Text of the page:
Friday, 20 December 2013

Book Review - Blood Red Road

Blood Red Road
Author: Moira Young
Series: Dust Lands #1
Genres: Science Fiction, Dystopian | Young Adult
Release Date: 1st February 2012
Publishers: Marion Lloyd
No. Pages: 417
Source: Purchased
Buy From: Amazon | Book Depository | Barnes and Noble | Waterstones
In a wild and lawless future, where life is cheap and survival is hard, eighteen-year-old Saba lives with her father, her twin brother Lugh, her young sister Emmi and her pet crow Nero. Theirs is a hard and lonely life. The family resides in a secluded shed, their nearest neighbour living many miles away and the lake, their only source of water and main provider of food, gradually dying from the lack of rain. But Saba's father refuses to leave the place where he buried his beloved wife, Allis, nine years ago. Allis died giving birth to Emmi, and Saba has never forgiven her sister for their mother's death. But while she despises Emmi, Saba adores her twin brother Lugh. Golden-haired and blue-eyed, loving and good, he seems the complete opposite to dark-haired Saba, who is full of anger and driven by a ruthless survival instinct. To Saba, Lugh is her light and she is his shadow, he is the day, she is the nighttime, he is beautiful, she is ugly, he is good, she is bad.

So Saba's small world is brutally torn apart, when a group of armed riders arrives five day's after the twin's eighteenth birthday snatch Lugh away. Saba's rage is so wild, that she manages to drive the men away, but not before they have captured Lugh and killed their father.

Blood Red Road for me was such a difficult book to get to grips with. The first half I found myself very uninterested and annoyed with the characters and the plot, I actually confess to dropping it for a few days because I just wasn't impressed. I was so sure that this was another The Knife of Never Letting Go, a hugely hyped, loved book by the book community and one that I don't like, however, after about 230 pages, the plot did improve and I began to like the characters a little more than originally. It was just a very difficult book for me to get to grips with my feelings with.

The first 200 pages focused entirely on Saba's brother Lugh and if I'm plainly honest, it frustrated me to the point where I would have launched myself, the book and my life against a wall, seriously, I was sick to the back teeth of every action Saba made, every feeling she felt, and everything she thought of being revolved around Lugh. How would Lugh feel? What would Lugh do? I miss Lugh? You know what Saba, I'm sick of your moping and whining, just find him and go home. So just when I thought this book couldn't get any worse, it did improve, and amazingly, my feelings towards Saba changed a hell of a lot. She began to make decisions for herself and became a strong character, focusing on her task at hand, and learning to trust others on her journey to find her brother. I think if there was ever a character that I started off wanting to murder to one who I was proud of, it would be Saba, she really brought the whole story together and became something I could never have seen in the first half of the book. She became herself.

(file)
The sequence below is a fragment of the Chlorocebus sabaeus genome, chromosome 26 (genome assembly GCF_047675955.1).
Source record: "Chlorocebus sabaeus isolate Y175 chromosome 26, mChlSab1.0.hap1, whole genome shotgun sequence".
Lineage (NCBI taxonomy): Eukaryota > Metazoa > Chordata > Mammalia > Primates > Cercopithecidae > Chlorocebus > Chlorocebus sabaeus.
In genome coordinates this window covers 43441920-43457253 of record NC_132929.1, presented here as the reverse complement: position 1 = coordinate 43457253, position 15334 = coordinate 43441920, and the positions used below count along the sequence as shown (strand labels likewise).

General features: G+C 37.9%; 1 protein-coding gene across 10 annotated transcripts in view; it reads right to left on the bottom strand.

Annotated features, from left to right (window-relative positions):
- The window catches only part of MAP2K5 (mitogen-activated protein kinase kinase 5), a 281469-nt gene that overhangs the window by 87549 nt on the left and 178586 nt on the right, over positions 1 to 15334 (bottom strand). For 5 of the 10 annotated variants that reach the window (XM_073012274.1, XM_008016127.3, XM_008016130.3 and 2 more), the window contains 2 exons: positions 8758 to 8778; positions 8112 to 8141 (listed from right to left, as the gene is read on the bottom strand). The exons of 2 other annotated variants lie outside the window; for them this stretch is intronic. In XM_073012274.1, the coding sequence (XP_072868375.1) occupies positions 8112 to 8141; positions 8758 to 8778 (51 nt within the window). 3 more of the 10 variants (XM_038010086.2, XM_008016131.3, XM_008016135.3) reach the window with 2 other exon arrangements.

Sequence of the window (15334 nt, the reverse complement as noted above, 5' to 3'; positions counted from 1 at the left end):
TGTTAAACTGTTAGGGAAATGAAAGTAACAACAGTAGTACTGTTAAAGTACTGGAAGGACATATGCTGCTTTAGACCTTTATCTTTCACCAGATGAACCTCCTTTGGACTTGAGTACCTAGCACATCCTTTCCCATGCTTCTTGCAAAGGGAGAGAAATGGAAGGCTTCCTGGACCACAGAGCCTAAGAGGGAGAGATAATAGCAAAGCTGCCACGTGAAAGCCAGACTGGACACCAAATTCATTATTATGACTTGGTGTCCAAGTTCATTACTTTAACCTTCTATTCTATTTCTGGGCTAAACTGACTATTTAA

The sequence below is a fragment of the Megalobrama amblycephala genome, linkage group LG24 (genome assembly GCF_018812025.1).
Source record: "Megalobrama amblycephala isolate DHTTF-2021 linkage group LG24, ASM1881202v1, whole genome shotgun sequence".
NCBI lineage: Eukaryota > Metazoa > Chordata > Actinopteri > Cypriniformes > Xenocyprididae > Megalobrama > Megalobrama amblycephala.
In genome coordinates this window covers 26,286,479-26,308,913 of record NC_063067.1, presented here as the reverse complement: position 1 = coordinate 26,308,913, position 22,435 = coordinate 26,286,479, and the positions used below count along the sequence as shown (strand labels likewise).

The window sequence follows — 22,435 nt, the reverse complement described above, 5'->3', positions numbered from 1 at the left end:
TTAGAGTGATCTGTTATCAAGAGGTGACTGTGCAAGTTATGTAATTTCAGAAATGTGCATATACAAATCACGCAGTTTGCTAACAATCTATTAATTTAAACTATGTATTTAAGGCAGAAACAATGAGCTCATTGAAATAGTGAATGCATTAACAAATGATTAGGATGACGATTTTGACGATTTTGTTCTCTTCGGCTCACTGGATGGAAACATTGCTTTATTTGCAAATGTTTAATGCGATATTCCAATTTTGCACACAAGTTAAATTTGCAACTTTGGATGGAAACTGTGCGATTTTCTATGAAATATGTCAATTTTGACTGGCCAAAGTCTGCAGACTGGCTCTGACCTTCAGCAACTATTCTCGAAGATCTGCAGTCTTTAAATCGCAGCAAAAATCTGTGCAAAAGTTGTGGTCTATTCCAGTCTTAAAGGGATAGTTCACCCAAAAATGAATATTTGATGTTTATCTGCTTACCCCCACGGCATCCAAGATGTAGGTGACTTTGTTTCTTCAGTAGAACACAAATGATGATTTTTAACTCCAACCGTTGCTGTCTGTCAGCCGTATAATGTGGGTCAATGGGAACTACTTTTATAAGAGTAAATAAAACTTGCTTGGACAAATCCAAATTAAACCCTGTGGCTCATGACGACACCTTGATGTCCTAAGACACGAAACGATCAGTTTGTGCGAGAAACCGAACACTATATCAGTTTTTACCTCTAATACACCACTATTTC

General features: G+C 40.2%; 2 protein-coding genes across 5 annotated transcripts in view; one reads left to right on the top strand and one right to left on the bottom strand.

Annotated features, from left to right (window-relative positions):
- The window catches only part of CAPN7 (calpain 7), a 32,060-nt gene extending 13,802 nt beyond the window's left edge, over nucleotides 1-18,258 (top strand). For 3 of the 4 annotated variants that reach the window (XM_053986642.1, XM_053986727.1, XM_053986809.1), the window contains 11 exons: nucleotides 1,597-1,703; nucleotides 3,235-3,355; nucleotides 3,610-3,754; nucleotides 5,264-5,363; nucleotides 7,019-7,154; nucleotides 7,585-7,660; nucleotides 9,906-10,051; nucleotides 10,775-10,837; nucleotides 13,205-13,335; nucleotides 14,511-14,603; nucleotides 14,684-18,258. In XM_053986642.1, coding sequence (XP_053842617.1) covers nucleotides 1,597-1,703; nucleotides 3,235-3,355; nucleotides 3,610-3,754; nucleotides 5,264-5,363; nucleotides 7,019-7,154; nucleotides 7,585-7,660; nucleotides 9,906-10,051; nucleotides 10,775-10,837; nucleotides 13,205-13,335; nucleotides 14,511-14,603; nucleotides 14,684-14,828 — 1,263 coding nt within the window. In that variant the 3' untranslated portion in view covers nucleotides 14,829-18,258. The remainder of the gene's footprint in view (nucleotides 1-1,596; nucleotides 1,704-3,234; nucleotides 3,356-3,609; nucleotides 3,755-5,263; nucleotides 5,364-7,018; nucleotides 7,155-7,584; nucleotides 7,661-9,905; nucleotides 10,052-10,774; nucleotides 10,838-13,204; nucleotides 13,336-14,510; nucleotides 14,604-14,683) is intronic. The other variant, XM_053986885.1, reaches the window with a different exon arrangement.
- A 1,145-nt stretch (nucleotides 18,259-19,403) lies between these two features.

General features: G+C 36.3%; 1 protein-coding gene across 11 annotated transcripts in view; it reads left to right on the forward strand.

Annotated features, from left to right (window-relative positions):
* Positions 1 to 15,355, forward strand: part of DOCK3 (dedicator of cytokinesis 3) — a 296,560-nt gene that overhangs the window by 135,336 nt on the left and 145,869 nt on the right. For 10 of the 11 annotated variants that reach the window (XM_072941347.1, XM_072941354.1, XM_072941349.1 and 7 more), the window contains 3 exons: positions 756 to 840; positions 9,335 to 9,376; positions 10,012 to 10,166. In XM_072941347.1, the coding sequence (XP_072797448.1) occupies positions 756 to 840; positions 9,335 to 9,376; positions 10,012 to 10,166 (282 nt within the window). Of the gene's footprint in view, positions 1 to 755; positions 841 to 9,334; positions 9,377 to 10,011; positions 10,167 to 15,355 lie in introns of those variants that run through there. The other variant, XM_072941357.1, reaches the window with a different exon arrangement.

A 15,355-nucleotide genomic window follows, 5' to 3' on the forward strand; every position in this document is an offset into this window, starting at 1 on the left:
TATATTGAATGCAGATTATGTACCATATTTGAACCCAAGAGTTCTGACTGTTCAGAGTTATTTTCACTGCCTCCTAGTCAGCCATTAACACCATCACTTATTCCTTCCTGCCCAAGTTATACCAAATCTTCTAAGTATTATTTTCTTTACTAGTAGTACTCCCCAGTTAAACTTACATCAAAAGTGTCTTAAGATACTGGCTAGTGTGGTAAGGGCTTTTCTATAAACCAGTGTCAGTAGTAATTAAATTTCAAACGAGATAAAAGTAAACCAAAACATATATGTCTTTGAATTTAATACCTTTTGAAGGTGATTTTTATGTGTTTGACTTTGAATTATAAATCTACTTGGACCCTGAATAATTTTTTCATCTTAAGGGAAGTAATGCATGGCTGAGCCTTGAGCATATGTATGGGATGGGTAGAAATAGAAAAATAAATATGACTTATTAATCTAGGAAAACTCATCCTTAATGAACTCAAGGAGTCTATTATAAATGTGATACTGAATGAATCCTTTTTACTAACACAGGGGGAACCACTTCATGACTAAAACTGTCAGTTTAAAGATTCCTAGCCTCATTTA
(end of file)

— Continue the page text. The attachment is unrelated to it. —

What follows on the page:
The only real thing that kept me reading was my catching of a disease called 'caring-about-the-characters', and boy, this disease is damn catchy, you should avoid it were possible. Even when I was disliking almost every aspect of the story, the sense of family and forming important bonds was highlighted throughout and I loved it. Throughout the story, Saba discovered that she wasn't and didn't have to as alone as she thought she did, and she learnt that there is more to your world than family, especially one person. She discovered that she had the strength and the passion to do things for herself. She learnt and remembered that she had another sibling and in the end, discovered just how she was her to throughout everything, the message that family sticks together was extremely strong throughout this book too. She also discovered that there people out there that needed her, and people out there that she needed, and yes, she found a romance, but that didn't take over the story or message for me, although it did play quite a large part in Saba learning the trust.

The style of writing itself can be quite difficult to get into, but after a few chapters, it becomes easy to follow and relate to, and while the plot itself, for me, was driven by a lack of adventure and more a refusal to be alone in Saba's case, the small amounts of action scenes involved were exciting and thrilling and the world building was interesting and vivid, all be it very sandy and red. I did enjoy the scenes were Saba fought for her life, as this highlighted the world she lived in and just how little life meant to people in charge, and how important survival was, and difficulties in fighting for it. Overall, in the right hands, this book is fantastic, however, if you can't wait half a book for a story to really start, then this probably isn't for you.

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